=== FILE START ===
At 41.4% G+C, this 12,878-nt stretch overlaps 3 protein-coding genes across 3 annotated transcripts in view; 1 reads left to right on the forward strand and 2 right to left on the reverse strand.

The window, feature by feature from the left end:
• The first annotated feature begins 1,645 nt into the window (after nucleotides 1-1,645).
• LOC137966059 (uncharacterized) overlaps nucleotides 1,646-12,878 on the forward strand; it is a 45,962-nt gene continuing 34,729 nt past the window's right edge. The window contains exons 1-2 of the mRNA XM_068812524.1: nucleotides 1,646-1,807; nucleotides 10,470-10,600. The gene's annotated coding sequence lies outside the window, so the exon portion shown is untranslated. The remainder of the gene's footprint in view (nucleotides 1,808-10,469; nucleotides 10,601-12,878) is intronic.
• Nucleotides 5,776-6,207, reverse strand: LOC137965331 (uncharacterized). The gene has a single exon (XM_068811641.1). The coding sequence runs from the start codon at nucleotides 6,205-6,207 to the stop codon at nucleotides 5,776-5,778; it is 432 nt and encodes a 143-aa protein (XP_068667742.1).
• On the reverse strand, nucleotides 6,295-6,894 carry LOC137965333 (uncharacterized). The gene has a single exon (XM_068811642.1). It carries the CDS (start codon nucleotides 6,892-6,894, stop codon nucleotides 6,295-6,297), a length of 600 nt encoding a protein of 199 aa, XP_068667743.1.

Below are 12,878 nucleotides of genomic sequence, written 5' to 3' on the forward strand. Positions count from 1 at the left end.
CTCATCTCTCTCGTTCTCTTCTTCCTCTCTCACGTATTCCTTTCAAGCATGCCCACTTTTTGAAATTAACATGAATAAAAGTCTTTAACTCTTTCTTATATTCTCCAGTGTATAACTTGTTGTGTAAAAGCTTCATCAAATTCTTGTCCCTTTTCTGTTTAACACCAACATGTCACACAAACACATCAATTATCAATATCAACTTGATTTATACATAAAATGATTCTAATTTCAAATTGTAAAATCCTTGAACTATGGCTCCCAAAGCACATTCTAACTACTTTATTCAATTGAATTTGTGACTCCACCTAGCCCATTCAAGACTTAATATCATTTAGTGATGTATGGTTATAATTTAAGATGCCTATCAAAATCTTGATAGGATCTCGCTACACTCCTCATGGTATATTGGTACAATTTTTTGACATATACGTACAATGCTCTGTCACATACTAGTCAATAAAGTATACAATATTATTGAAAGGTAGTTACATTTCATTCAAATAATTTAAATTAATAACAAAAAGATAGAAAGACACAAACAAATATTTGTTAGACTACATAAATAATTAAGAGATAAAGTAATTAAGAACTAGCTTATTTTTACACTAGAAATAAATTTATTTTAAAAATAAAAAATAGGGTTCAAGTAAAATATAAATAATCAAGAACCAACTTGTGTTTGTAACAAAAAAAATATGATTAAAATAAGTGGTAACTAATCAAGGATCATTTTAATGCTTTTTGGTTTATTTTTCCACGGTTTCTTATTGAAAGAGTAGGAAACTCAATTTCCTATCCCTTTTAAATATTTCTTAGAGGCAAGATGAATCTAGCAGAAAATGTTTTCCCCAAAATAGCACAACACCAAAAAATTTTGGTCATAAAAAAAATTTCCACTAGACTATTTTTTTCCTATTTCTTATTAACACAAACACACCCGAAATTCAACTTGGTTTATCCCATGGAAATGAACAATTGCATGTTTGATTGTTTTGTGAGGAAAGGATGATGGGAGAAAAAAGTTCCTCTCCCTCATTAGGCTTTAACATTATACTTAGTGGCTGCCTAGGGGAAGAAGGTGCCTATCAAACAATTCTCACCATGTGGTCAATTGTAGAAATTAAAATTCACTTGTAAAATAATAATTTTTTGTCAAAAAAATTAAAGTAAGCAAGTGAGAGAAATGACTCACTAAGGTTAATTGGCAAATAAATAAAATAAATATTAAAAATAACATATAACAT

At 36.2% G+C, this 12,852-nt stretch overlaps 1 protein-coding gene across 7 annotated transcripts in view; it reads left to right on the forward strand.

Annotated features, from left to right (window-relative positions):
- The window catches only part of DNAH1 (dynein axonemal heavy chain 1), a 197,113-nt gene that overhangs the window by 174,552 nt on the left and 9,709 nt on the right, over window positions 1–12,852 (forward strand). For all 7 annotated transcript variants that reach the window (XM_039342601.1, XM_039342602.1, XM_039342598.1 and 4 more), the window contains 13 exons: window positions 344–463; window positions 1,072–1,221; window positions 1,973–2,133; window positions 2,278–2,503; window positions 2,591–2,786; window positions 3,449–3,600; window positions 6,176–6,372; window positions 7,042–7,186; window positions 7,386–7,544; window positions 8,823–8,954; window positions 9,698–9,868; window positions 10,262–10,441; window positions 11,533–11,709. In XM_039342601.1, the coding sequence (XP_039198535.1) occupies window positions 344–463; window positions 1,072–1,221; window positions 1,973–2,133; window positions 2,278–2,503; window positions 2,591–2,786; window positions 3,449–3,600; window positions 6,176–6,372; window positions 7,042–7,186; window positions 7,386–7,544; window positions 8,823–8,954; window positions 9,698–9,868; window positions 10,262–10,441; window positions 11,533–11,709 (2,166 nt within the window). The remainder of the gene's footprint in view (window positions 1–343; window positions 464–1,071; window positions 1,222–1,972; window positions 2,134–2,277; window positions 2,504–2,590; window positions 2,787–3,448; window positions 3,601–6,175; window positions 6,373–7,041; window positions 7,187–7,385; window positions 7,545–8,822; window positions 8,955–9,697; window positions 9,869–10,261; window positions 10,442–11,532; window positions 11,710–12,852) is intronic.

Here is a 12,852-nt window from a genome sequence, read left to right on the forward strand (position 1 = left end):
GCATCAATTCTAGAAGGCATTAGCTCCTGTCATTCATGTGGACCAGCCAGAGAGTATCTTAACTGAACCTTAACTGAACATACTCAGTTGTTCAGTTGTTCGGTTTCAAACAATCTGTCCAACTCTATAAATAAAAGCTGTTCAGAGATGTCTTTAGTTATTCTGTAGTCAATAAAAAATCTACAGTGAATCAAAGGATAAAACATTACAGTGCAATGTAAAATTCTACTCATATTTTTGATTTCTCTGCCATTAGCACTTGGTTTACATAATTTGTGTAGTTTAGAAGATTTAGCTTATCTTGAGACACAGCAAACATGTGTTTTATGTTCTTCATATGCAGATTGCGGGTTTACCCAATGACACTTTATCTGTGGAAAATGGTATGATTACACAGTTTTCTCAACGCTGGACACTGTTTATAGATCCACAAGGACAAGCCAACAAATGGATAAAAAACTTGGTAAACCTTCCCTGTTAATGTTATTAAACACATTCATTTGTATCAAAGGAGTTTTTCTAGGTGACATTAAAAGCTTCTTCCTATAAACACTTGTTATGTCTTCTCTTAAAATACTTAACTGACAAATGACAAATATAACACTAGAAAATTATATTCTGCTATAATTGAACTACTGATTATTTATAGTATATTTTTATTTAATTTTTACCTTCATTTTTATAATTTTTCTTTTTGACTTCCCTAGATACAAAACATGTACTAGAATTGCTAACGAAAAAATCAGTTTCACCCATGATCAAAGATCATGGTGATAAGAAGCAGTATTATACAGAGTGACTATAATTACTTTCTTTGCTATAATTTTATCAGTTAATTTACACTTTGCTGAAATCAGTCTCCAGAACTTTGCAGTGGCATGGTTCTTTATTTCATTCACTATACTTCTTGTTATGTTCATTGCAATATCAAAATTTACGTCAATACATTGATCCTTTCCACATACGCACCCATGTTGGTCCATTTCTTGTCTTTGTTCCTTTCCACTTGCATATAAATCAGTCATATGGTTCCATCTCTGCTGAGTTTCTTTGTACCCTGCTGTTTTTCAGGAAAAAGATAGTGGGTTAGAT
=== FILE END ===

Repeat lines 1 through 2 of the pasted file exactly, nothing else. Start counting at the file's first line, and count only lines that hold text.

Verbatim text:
At 41.4% G+C, this 12,878-nt stretch overlaps 3 protein-coding genes across 3 annotated transcripts in view; 1 reads left to right on the forward strand and 2 right to left on the reverse strand.

The window, feature by feature from the left end: